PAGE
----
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See this article on the flight to Darwin and this article on the celebrations at Darwin

The Vimy landed at Darwin at 3pm on 10 December 1919. According to a Sydney Morning Herald article of 29 December, the population of Darwin, ‘excluding Aborigines’, but ‘even including the Asiatics among the whites’ was about 2000; there were only about another 2000 such inhabitants in the entire Northern Territory – less than one non-Aboriginal per hundred square miles.

So a comparatively huge crowd of hundreds of people was present at the ground to welcome the aviators and the next few days were a round of activities. Ross expressed surprise and delight at the Darwin people’s hospitality.

After being enthusiastically received, the airmen were the guests of Mr Staniford Smith at Government House, where they were confronted with hundreds of congratulatory telegrams and cables. They had not realised that their flight had attracted huge attention.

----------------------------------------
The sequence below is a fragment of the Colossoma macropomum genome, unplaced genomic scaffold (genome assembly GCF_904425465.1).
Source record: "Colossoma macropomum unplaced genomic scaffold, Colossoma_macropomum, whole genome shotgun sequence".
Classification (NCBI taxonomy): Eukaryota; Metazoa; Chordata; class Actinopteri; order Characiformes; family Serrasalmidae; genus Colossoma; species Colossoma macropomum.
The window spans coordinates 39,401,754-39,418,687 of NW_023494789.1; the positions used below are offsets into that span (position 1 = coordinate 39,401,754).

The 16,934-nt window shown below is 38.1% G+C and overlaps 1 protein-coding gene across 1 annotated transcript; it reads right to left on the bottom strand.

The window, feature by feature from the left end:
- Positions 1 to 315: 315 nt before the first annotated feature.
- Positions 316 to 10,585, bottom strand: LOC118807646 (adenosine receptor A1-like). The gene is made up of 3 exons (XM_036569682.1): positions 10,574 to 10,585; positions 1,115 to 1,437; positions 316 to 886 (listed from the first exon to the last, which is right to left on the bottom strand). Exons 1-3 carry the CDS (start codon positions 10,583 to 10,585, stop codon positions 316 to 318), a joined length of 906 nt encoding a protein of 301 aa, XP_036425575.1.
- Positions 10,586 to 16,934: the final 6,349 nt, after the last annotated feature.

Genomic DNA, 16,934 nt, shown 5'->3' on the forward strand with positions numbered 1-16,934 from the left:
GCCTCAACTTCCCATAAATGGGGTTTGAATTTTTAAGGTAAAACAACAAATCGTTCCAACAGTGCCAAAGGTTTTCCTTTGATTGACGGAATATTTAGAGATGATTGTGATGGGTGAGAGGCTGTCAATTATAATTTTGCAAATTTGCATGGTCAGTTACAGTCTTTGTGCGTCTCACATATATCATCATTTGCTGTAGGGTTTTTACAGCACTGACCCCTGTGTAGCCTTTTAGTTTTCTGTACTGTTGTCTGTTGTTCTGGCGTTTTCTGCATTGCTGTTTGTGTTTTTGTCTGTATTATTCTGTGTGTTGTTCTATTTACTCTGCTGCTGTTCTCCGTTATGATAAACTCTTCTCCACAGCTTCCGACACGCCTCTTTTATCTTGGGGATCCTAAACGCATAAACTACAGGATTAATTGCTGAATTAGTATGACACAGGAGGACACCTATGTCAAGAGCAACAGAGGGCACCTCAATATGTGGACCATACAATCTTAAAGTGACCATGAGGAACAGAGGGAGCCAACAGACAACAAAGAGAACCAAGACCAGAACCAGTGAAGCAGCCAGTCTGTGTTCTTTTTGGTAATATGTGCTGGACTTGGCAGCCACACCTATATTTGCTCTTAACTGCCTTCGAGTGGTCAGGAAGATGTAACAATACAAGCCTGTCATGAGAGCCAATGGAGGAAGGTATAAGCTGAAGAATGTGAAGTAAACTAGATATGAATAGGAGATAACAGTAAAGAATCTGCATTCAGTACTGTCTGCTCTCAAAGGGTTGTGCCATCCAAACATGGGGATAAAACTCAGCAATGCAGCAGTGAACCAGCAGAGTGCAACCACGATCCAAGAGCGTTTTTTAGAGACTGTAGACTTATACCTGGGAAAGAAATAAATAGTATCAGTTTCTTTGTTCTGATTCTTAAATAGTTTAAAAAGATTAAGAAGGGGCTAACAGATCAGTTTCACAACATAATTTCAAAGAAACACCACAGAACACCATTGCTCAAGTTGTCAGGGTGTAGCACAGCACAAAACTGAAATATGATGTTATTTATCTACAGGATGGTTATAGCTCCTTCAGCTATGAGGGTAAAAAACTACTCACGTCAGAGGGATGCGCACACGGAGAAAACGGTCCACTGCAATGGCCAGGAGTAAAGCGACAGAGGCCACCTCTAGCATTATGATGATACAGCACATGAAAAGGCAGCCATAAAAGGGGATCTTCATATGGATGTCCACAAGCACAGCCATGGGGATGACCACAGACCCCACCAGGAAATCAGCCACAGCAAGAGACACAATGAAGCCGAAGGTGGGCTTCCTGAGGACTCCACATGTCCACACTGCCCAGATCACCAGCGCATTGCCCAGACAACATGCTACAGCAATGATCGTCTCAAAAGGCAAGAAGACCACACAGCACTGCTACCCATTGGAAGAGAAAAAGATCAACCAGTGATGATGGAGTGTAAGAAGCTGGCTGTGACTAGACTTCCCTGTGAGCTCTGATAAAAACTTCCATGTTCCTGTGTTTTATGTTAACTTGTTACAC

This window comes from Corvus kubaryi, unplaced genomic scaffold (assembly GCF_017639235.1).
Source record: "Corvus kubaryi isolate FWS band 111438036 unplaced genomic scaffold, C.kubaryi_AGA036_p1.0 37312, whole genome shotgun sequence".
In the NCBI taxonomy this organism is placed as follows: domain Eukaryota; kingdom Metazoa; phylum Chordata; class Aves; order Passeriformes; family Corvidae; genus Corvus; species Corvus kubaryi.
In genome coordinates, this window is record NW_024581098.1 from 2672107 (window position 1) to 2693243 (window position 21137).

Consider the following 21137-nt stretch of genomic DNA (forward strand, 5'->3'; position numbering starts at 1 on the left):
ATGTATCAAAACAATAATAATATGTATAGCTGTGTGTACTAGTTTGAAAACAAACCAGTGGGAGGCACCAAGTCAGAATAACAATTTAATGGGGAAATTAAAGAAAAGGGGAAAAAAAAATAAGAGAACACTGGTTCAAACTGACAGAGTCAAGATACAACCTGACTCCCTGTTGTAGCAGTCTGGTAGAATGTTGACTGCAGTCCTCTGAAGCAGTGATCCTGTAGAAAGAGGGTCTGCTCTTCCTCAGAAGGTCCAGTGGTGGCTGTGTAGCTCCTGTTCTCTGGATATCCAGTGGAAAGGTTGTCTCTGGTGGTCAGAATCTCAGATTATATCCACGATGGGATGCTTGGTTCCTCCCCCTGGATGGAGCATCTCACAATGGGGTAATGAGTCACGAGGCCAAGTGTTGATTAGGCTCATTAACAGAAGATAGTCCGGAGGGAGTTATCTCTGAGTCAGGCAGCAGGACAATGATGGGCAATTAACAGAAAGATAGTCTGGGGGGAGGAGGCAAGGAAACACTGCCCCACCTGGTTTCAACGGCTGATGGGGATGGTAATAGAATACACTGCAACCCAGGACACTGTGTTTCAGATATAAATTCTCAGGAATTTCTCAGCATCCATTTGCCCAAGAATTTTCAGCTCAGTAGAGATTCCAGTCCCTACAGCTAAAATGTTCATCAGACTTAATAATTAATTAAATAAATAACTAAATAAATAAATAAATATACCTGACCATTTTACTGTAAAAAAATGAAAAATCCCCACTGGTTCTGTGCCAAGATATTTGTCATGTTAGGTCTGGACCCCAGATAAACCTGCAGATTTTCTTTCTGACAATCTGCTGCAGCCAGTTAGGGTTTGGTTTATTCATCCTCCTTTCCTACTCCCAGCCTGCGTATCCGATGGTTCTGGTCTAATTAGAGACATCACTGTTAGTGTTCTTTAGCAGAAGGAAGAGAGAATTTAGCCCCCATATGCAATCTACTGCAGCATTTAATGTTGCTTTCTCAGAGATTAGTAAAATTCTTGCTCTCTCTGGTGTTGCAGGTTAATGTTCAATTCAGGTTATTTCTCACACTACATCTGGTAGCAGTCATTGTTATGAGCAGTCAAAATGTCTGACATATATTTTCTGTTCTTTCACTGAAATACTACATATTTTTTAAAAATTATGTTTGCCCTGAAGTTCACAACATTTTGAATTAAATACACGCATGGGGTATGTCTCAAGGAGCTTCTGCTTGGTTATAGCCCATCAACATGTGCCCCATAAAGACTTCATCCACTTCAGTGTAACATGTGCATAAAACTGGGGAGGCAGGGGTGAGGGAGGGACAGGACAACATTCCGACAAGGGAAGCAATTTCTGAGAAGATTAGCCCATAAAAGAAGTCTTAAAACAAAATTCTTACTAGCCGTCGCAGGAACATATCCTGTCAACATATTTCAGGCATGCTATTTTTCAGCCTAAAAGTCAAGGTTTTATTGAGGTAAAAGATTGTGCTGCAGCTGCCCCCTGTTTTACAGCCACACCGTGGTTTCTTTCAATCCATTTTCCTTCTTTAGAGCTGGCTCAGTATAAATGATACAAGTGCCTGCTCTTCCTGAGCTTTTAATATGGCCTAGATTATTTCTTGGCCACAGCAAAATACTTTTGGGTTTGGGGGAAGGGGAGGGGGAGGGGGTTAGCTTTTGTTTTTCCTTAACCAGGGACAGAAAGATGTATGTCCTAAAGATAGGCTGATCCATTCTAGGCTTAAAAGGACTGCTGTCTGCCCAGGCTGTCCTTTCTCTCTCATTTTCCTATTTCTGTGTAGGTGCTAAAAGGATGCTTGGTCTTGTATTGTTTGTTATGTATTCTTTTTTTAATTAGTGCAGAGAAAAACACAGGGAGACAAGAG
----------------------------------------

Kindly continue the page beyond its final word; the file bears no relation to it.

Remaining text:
Landing at Darwin. NT Library collection PH0767/0016

Inspecting the Vimy at Darwin. NLA photograph.

On 12 December Captain Wrigley and Lieutenant Murphy arrived in Darwin, having completed the first transcontinental flight in their obsolete BE2e aircraft (see published booklet and this newspaper article)

The Vimy’s engines had done 135 hours and were 35 hours overdue for a ‘top overhaul’. The port propeller, which had hit a ‘kite eagle’ at Calcutta, was showing signs of splitting, but the Smiths decided to fly on. The ‘wet season’ was approaching and they feared that the Vimy, left in the open, might be damaged in storms. On Saturday, 13 December, they headed south, hoping to be in Sydney in five days.